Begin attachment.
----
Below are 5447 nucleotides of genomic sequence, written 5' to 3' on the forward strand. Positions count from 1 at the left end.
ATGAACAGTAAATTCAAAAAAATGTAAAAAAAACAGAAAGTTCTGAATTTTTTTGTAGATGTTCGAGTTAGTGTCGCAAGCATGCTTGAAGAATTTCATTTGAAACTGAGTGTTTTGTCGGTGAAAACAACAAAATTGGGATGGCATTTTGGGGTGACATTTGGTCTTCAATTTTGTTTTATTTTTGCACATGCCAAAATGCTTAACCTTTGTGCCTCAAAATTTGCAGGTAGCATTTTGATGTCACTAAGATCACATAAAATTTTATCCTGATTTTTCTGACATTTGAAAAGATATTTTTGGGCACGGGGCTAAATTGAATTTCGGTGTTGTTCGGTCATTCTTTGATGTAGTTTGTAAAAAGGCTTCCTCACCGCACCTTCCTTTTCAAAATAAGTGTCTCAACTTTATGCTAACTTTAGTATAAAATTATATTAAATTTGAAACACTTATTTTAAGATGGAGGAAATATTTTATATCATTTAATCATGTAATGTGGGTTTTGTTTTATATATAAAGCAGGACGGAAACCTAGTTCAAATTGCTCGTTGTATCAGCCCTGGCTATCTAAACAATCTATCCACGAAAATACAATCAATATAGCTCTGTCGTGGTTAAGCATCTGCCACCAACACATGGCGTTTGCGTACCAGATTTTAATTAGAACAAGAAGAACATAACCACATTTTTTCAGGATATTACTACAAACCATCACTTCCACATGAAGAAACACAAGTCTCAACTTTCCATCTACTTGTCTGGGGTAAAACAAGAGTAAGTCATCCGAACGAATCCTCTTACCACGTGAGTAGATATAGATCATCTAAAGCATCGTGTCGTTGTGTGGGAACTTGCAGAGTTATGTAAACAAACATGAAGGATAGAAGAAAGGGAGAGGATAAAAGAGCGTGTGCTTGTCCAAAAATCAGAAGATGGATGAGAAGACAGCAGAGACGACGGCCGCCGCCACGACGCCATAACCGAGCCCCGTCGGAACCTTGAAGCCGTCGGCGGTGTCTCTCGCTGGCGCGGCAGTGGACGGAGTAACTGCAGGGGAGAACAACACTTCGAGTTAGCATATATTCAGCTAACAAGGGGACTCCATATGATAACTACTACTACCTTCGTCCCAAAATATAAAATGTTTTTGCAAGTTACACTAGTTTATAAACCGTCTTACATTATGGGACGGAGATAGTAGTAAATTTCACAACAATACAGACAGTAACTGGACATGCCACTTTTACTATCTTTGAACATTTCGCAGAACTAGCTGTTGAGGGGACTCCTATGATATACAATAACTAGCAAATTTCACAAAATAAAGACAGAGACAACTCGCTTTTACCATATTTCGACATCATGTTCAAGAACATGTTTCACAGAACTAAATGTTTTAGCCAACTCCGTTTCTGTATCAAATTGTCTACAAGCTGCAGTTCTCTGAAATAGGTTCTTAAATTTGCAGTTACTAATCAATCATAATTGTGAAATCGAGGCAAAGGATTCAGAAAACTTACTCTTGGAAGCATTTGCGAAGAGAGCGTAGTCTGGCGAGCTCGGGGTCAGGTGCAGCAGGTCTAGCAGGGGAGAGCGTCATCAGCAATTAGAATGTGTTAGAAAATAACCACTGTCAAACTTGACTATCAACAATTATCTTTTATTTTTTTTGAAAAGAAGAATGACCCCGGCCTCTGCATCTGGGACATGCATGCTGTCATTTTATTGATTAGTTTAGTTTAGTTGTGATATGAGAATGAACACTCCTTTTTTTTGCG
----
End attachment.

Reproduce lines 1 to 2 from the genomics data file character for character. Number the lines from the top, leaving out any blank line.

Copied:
Below are 5447 nucleotides of genomic sequence, written 5' to 3' on the forward strand. Positions count from 1 at the left end.
ATGAACAGTAAATTCAAAAAAATGTAAAAAAAACAGAAAGTTCTGAATTTTTTTGTAGATGTTCGAGTTAGTGTCGCAAGCATGCTTGAAGAATTTCATTTGAAACTGAGTGTTTTGTCGGTGAAAACAACAAAATTGGGATGGCATTTTGGGGTGACATTTGGTCTTCAATTTTGTTTTATTTTTGCACATGCCAAAATGCTTAACCTTTGTGCCTCAAAATTTGCAGGTAGCATTTTGATGTCACTAAGATCACATAAAATTTTATCCTGATTTTTCTGACATTTGAAAAGATATTTTTGGGCACGGGGCTAAATTGAATTTCGGTGTTGTTCGGTCATTCTTTGATGTAGTTTGTAAAAAGGCTTCCTCACCGCACCTTCCTTTTCAAAATAAGTGTCTCAACTTTATGCTAACTTTAGTATAAAATTATATTAAATTTGAAACACTTATTTTAAGATGGAGGAAATATTTTATATCATTTAATCATGTAATGTGGGTTTTGTTTTATATATAAAGCAGGACGGAAACCTAGTTCAAATTGCTCGTTGTATCAGCCCTGGCTATCTAAACAATCTATCCACGAAAATACAATCAATATAGCTCTGTCGTGGTTAAGCATCTGCCACCAACACATGGCGTTTGCGTACCAGATTTTAATTAGAACAAGAAGAACATAACCACATTTTTTCAGGATATTACTACAAACCATCACTTCCACATGAAGAAACACAAGTCTCAACTTTCCATCTACTTGTCTGGGGTAAAACAAGAGTAAGTCATCCGAACGAATCCTCTTACCACGTGAGTAGATATAGATCATCTAAAGCATCGTGTCGTTGTGTGGGAACTTGCAGAGTTATGTAAACAAACATGAAGGATAGAAGAAAGGGAGAGGATAAAAGAGCGTGTGCTTGTCCAAAAATCAGAAGATGGATGAGAAGACAGCAGAGACGACGGCCGCCGCCACGACGCCATAACCGAGCCCCGTCGGAACCTTGAAGCCGTCGGCGGTGTCTCTCGCTGGCGCGGCAGTGGACGGAGTAACTGCAGGGGAGAACAACACTTCGAGTTAGCATATATTCAGCTAACAAGGGGACTCCATATGATAACTACTACTACCTTCGTCCCAAAATATAAAATGTTTTTGCAAGTTACACTAGTTTATAAACCGTCTTACATTATGGGACGGAGATAGTAGTAAATTTCACAACAATACAGACAGTAACTGGACATGCCACTTTTACTATCTTTGAACATTTCGCAGAACTAGCTGTTGAGGGGACTCCTATGATATACAATAACTAGCAAATTTCACAAAATAAAGACAGAGACAACTCGCTTTTACCATATTTCGACATCATGTTCAAGAACATGTTTCACAGAACTAAATGTTTTAGCCAACTCCGTTTCTGTATCAAATTGTCTACAAGCTGCAGTTCTCTGAAATAGGTTCTTAAATTTGCAGTTACTAATCAATCATAATTGTGAAATCGAGGCAAAGGATTCAGAAAACTTACTCTTGGAAGCATTTGCGAAGAGAGCGTAGTCTGGCGAGCTCGGGGTCAGGTGCAGCAGGTCTAGCAGGGGAGAGCGTCATCAGCAATTAGAATGTGTTAGAAAATAACCACTGTCAAACTTGACTATCAACAATTATCTTTTATTTTTTTTGAAAAGAAGAATGACCCCGGCCTCTGCATCTGGGACATGCATGCTGTCATTTTATTGATTAGTTTAGTTTAGTTGTGATATGAGAATGAACACTCCTTTTTTTTGCG